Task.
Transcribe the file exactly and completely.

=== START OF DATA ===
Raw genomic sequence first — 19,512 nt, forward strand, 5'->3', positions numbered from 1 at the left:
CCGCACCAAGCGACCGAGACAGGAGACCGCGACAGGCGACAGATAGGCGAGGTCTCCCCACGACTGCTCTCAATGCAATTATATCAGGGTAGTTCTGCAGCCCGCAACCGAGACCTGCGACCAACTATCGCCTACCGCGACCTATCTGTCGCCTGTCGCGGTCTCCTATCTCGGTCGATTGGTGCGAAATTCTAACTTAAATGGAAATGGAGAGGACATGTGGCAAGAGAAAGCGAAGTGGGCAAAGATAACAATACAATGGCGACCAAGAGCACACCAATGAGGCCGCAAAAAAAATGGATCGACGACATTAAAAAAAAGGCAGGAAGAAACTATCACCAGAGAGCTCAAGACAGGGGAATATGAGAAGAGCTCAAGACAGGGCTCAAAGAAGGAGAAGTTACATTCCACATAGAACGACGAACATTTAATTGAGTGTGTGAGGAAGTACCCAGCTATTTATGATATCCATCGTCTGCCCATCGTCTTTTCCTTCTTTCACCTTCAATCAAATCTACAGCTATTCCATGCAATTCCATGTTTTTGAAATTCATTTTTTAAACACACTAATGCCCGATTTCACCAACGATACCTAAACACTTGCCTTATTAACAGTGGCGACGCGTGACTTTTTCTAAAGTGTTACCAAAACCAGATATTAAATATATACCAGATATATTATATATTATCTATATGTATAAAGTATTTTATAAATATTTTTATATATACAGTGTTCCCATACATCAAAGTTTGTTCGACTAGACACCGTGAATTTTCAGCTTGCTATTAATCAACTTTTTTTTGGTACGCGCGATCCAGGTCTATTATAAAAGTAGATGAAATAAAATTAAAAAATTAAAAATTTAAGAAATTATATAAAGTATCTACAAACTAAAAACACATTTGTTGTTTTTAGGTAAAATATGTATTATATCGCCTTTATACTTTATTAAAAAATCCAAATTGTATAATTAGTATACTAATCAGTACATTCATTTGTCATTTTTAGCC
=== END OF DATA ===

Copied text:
Raw genomic sequence first — 19,512 nt, forward strand, 5'->3', positions numbered from 1 at the left:
CCGCACCAAGCGACCGAGACAGGAGACCGCGACAGGCGACAGATAGGCGAGGTCTCCCCACGACTGCTCTCAATGCAATTATATCAGGGTAGTTCTGCAGCCCGCAACCGAGACCTGCGACCAACTATCGCCTACCGCGACCTATCTGTCGCCTGTCGCGGTCTCCTATCTCGGTCGATTGGTGCGAAATTCTAACTTAAATGGAAATGGAGAGGACATGTGGCAAGAGAAAGCGAAGTGGGCAAAGATAACAATACAATGGCGACCAAGAGCACACCAATGAGGCCGCAAAAAAAATGGATCGACGACATTAAAAAAAAGGCAGGAAGAAACTATCACCAGAGAGCTCAAGACAGGGGAATATGAGAAGAGCTCAAGACAGGGCTCAAAGAAGGAGAAGTTACATTCCACATAGAACGACGAACATTTAATTGAGTGTGTGAGGAAGTACCCAGCTATTTATGATATCCATCGTCTGCCCATCGTCTTTTCCTTCTTTCACCTTCAATCAAATCTACAGCTATTCCATGCAATTCCATGTTTTTGAAATTCATTTTTTAAACACACTAATGCCCGATTTCACCAACGATACCTAAACACTTGCCTTATTAACAGTGGCGACGCGTGACTTTTTCTAAAGTGTTACCAAAACCAGATATTAAATATATACCAGATATATTATATATTATCTATATGTATAAAGTATTTTATAAATATTTTTATATATACAGTGTTCCCATACATCAAAGTTTGTTCGACTAGACACCGTGAATTTTCAGCTTGCTATTAATCAACTTTTTTTTGGTACGCGCGATCCAGGTCTATTATAAAAGTAGATGAAATAAAATTAAAAAATTAAAAATTTAAGAAATTATATAAAGTATCTACAAACTAAAAACACATTTGTTGTTTTTAGGTAAAATATGTATTATATCGCCTTTATACTTTATTAAAAAATCCAAATTGTATAATTAGTATACTAATCAGTACATTCATTTGTCATTTTTAGCC